Grill Like an Award-Winning Chef

The pros took us through their favorite summer dishes, grilled to perfection in their own backyards.

Chef John Howie

Bone-in New York Strip

Courtesy John Howie Restaurant Group

“It’s very highly marbled. The fat is evenly distributed throughout the steak. A bone-in steak usually allows for there to be a little more fat around the bone, which goes into the meat. It makes for a wonderful, rich steak. Any New York strip loin steak is going to have a little more chew to it than a filet mignon, so it’s got a little more hardy texture to it and usually has a fairly thick fat rim around the outside that, when cooked properly, is just a wonderful addition to the steak.” 

What You’ll Need: 

  • Bone-in New York strip steak
  • Sea salt
  • Black pepper
  • Garlic powder
  • Onion powder

Courtesy John Howie Restaurant Group

Where to Buy:

Costco has among the best USDA prime strip steaks, but you have to be willing to search a little to look for the best cut. Howie said a vein of tough sinew runs through the last part of the loin in this steak. You can tell if it’s a vein steak if the steak is smiling at you, he said. Avoid those. If you’re going to a butcher, tell him or her you don’t want any vein steaks. Also, when selecting, look for even marbling and a cut that’s at least a 1.5 inches thick.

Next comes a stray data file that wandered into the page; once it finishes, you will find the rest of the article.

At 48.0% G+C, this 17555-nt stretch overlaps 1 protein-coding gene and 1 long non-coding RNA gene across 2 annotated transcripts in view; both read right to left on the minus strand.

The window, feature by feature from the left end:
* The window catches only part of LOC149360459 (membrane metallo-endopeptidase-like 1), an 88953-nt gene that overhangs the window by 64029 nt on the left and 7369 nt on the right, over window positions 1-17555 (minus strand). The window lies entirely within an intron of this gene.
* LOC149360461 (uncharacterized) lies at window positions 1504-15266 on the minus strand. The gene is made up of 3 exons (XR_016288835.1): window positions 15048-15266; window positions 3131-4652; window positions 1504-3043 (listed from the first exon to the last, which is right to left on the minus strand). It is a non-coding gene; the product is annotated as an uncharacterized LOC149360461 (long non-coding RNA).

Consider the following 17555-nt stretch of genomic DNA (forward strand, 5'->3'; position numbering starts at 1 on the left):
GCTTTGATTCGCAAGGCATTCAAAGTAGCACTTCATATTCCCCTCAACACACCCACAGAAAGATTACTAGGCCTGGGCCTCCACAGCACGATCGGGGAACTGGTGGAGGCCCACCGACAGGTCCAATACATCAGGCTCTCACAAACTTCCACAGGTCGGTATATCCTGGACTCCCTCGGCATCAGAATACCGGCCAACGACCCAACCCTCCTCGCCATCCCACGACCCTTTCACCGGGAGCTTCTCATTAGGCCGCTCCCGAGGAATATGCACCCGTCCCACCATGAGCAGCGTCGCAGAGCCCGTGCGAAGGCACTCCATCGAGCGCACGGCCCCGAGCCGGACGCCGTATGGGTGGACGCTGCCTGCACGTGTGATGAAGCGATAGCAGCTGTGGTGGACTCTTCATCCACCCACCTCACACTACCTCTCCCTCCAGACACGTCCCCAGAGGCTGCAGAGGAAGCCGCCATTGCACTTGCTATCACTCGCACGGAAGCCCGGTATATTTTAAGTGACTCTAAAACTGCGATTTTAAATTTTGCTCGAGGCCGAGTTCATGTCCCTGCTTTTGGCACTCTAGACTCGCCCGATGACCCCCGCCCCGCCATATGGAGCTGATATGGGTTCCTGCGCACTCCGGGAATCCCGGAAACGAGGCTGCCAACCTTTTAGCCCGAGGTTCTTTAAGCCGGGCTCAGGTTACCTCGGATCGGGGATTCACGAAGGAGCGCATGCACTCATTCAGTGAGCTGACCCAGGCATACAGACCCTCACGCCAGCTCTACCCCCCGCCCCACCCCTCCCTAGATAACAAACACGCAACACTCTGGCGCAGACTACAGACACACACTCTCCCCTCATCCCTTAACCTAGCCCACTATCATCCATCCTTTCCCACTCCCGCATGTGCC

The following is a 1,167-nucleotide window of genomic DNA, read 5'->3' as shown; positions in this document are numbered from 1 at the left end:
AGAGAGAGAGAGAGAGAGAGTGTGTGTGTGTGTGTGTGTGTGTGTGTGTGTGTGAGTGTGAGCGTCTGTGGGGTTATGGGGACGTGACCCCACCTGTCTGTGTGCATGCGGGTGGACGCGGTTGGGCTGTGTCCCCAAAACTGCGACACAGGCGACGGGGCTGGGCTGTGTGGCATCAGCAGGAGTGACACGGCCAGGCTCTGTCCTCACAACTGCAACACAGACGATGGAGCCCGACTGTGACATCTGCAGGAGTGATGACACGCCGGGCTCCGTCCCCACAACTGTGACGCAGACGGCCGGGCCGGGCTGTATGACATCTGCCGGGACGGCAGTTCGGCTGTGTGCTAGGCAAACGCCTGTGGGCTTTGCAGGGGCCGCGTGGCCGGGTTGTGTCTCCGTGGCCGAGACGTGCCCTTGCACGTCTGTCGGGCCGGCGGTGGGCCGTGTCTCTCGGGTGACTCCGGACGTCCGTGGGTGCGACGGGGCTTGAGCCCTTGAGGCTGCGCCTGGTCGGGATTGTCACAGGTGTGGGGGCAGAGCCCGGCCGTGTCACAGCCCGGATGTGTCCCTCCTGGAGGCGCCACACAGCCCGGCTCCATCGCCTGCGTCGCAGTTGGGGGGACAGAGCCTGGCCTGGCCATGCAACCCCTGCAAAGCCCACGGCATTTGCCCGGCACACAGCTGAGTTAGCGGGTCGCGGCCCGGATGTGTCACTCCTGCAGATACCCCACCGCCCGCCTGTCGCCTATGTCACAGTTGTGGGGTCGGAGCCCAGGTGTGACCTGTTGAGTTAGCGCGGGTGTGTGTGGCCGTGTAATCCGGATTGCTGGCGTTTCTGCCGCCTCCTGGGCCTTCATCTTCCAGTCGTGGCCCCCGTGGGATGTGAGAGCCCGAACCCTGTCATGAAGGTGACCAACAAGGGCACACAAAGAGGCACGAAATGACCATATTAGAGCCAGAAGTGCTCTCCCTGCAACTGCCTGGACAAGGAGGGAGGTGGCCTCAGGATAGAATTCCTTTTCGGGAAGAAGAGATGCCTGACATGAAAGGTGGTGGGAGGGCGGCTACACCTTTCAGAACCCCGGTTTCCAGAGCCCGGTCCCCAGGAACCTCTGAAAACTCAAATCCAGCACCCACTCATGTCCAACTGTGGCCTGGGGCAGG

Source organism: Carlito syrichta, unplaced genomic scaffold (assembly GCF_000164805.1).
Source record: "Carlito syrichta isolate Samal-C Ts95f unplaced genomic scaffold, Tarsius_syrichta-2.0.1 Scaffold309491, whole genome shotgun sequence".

Jazz it Up:

Keep the seasoning simple. Howie uses a minimalist steak rub with sea salt, black pepper, and granulated garlic and onion powder. 

Cook Like a Pro:

Howie uses a Weber kettle grill with mesquite charcoal. “It adds a really wonderful mineral smoke flavor to the meat. Mesquite burns at a high, hot temperature, too, which is good for grilling. When you cook at that really high temperature, you seal the exterior of the steak really quickly, so you seal all the juices inside.”

Prior to grilling, Howie lets the steaks sit out for a couple hours until they’re nearly at room temperature. 

When cooking, he sears the steaks for four minutes per side, rotating the steak once every two minutes to get those nice diamond marks. Then he moves the charcoal off to the side to finish the steaks. Pull them off when you have your desired doneness — 105 degrees is rare, 110-115 degrees is medium-rare, 120-125 is medium, and 130 is medium-well. 

Let the steaks sit for 3 to 4 minutes, allowing for them to cool a little on the inside and the juices to absorb.

Hot Tip: “Timing is important when you’re cooking with live fire. When you’re using coals, you want to put the steak on the grill when the coals are burning hot orange, with just a touch of white ash on them. That way you know the grill is at its top heat, which is when you want to sear and get that nice crust. It can take 15-25 minutes to get to that heat.”

Culinary Director Jason Wilson | Fire & Vine Hospitality

Grilled Corn Guacamole